Jürgen Moltmann may be turning 90 next April, but that hasn’t stopped our beloved theologian of hope from publishing a new book in 2014 and taking two trips to America in 2015. By all accounts he is doing very well (I hope the above recent picture – of him celebrating the publication of the 40th Anniversary Edition of the Crucified God in Atlanta last month – attests to this!). Just recently I made a rather pessimistic comment that The Living God and the Fullness of Life may be Moltmann’s last book (in my defense, many of us thought that about Ethics of Hope!). I’m very happy to have been wrong!
Below I’m including the publisher’s description roughly translated to English. Again, I don’t (yet) read German so I’m trusting Google Translate for the basic meaning for now (I’ve only slightly cleaned it up for flow). If you are fluent in German and English and see any obvious errors please let me know (original can be found on the publisher’s website here).
I gather from this that the new book is a combination of new and old content from Moltmann along the lines of ecological theology, a subjext very near to his heart. I’ll be on the lookout for details of an English release of this title and will keep you advised!
In this book, important contributions of the great theologian Jürgen Moltmann (90 years old on 8 April 2016th) are combined.The title “Hope and thinking” draws attention to the transforming power of the prophetic and apostolic hopes.
The first part is about the ecological “revolution” of theology: What can they contribute to a good future for the Earth and the survival of humanity? What needs to be formulated a doctrine of creation, which is based on the Bible and the global challenges withstand?
The second part contains essays on fundamental themes of theology, such as “hope and thinking” or “The Triune God”.
In the third part Jürgen Moltmann portrays a selection of contemporaries (including Karl Barth, Dietrich Bonhoeffer, Ernst Bloch, Wolfhart Pannenberg, Helmut Gollwitzer and Dorothee Sölle). He makes it clear that no one is a theologian alone, but each is in a community of theologians through the ages in a simultaneity with all other thinking.
The book offers an exciting range of Jürgen Moltmann’s partly still unpublished texts which are committed to the program of ecological restructuring of theology towards a more comprehensive understanding of creation and redemption.
I thought this short section on Christmas would be very appropriate for reflection this season. I’ll visit this part of the book again with his statements about Easter and Pentecost during the appropriate times. Enjoy! Continue reading Moltmann on Christmas Joy
Note: Like last time I shared top posts (in mid-2014), the one on Moltmann and gay marriage is still the most popular, by a pretty wide margin (so apparently to get more traffic I just need to blog more about controversies and/or sex!). In addition to that, a few of last year’s Crucified God posts have had enough ongoing popularity to make this list; however, to keep it limited to the popular new content, I’m only including posts that were actually posted in 2015. Enjoy!
Thomas F. Torrance Audio Lectures. I know it ain’t Moltmann, but a lot of people found this treasure trove of free audio to be useful, and kept coming back to it. If you haven’t already done so, check it out!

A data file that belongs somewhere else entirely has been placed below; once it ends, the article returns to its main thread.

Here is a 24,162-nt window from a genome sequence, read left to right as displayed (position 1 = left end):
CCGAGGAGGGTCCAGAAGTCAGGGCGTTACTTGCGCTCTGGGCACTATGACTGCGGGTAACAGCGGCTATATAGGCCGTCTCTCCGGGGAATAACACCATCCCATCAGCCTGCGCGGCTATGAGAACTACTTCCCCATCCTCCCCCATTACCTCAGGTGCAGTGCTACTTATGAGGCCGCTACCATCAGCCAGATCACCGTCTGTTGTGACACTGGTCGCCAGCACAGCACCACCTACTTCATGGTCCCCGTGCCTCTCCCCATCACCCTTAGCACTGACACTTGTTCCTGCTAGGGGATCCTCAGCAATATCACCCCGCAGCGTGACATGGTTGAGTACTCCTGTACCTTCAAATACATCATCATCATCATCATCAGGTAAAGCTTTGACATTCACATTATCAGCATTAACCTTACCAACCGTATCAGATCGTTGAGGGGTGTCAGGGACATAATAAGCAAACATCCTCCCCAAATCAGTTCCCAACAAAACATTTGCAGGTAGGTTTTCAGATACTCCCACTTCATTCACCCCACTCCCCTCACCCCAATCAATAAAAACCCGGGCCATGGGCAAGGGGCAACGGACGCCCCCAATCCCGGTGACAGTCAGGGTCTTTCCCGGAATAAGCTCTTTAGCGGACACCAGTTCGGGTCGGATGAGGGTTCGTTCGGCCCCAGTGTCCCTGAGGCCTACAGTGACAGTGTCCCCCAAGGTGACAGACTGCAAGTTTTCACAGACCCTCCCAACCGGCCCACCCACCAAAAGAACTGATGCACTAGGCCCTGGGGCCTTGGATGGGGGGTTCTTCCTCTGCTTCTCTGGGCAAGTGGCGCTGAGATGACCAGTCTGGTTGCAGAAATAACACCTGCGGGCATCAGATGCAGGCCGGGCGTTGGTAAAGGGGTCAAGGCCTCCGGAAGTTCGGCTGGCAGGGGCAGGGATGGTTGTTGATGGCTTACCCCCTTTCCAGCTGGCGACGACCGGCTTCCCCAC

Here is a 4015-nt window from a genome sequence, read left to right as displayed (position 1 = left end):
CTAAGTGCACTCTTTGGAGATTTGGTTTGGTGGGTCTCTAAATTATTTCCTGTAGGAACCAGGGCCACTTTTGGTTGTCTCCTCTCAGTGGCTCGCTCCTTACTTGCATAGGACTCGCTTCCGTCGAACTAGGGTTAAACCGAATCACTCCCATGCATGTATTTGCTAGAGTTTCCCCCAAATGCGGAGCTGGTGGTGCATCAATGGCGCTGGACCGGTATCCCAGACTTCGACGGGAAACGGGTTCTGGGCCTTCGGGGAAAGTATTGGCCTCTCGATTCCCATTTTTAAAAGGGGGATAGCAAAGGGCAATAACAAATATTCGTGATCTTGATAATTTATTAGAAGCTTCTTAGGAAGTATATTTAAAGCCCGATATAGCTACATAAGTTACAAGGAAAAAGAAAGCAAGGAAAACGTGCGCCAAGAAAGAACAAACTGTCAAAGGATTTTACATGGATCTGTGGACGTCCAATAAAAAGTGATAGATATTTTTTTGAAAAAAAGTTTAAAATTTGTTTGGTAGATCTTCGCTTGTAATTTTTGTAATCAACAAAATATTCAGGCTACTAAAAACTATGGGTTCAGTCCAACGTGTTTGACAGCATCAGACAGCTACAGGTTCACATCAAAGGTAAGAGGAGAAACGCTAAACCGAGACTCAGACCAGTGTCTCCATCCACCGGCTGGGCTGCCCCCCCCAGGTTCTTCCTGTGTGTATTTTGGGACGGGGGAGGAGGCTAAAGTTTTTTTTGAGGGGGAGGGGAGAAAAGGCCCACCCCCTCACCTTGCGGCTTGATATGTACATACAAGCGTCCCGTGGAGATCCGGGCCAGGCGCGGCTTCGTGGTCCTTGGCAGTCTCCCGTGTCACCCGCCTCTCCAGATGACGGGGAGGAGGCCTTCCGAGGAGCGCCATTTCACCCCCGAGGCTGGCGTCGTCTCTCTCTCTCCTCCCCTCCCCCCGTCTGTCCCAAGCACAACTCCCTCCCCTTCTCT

Predestination: Karl Barth’s Doctrine of Election (Moltmann’s Lecture at KBC2015 including Audio, Video, and Detailed Notes). Being at Princeton for Moltmann’s lecture and getting to meet him that day was one of the highlights of the year for me.
“Christ is not against the Muslims. He died for them.” This was perhaps the most profound and timely statement from Moltmann during the live Homebrewed Christianity podcast interview at AAR in Atlanta on November 20th (the audio is now available to listen to online here). With all of the recent heated headlines about terrorism and Muslims (and the various responses from political and religious leaders), I thought now would be a good time to share this quote along with its extended context.
In the interview, Tony Jones had just remarked that The Crucified God seems to bring together the best of the two basic types of atonement theories, i.e., the objective (something happens with God) and subjective (something happens with us).
Moltmann added that something also happens “with the others,” and explained:
I remember it was a special hour in the German Parliament during the Cold War when a famous Protestant Minister, Gustav Heinemann, stood up and made a speech, and he was saying “Christ is not against the communists!” And the Christians protested against him. And he continued, “He died for them.” And there was silence in the parliament.
And so today we should say, ‘Christ is not against the Muslims. He died for them.” And we should accept Muslims as persons for whom Christ died. This is not to accept the Islam and the Koran etc… But meet the person with respect as a potential sister and brother of Christ.
You can listen to the audio of this exchange starting around the 37 minute mark over at Homebrewed Christianity. One of Moltmann’s most famous students, Miroslav Volf (who has written an excellent book on Islam), tweeted a similar sentiment about loving Muslims this morning, seemingly in response to the recent news that a Wheaton professor has been suspended for claiming that Christians and Muslims worship the same God. Not long ago I read Volf’s book, Allah: A Christian Response (which in part makes a case for this claim), and I plan to share some helpful insights from it here in the near future.